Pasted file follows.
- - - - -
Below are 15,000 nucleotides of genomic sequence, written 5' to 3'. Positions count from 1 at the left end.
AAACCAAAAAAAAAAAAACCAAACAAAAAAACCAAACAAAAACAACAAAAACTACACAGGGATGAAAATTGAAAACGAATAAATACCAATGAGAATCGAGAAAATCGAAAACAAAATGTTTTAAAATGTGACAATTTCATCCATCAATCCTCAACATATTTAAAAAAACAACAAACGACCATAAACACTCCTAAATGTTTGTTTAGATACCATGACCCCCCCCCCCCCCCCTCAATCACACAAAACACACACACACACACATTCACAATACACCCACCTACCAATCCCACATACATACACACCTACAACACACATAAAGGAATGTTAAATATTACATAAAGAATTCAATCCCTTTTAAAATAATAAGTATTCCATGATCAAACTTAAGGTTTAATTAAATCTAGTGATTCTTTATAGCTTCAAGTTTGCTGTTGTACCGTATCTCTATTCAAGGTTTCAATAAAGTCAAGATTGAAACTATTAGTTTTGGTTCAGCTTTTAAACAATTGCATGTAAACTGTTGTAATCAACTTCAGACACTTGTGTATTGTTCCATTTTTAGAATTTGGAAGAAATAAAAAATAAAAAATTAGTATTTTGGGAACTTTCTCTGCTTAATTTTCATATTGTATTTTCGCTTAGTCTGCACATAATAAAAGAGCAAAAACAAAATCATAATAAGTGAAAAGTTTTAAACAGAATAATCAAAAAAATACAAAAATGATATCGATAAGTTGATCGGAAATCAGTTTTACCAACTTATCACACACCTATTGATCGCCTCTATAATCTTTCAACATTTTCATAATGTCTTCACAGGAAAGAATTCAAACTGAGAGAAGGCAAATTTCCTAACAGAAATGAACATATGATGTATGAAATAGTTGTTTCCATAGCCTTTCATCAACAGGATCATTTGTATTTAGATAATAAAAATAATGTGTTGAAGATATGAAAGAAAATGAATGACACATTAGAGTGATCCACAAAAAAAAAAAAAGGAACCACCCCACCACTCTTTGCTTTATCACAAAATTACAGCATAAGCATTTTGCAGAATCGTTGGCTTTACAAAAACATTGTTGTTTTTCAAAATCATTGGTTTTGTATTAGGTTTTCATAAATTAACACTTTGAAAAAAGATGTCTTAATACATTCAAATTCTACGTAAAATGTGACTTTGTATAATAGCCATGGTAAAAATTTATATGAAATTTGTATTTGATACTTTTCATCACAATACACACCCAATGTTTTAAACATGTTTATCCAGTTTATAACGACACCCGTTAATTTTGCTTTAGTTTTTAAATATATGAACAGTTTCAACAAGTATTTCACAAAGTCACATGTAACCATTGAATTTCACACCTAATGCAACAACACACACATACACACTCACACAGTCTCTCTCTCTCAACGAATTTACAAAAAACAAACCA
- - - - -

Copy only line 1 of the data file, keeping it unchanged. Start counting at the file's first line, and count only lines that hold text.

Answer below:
Below are 15,000 nucleotides of genomic sequence, written 5' to 3'. Positions count from 1 at the left end.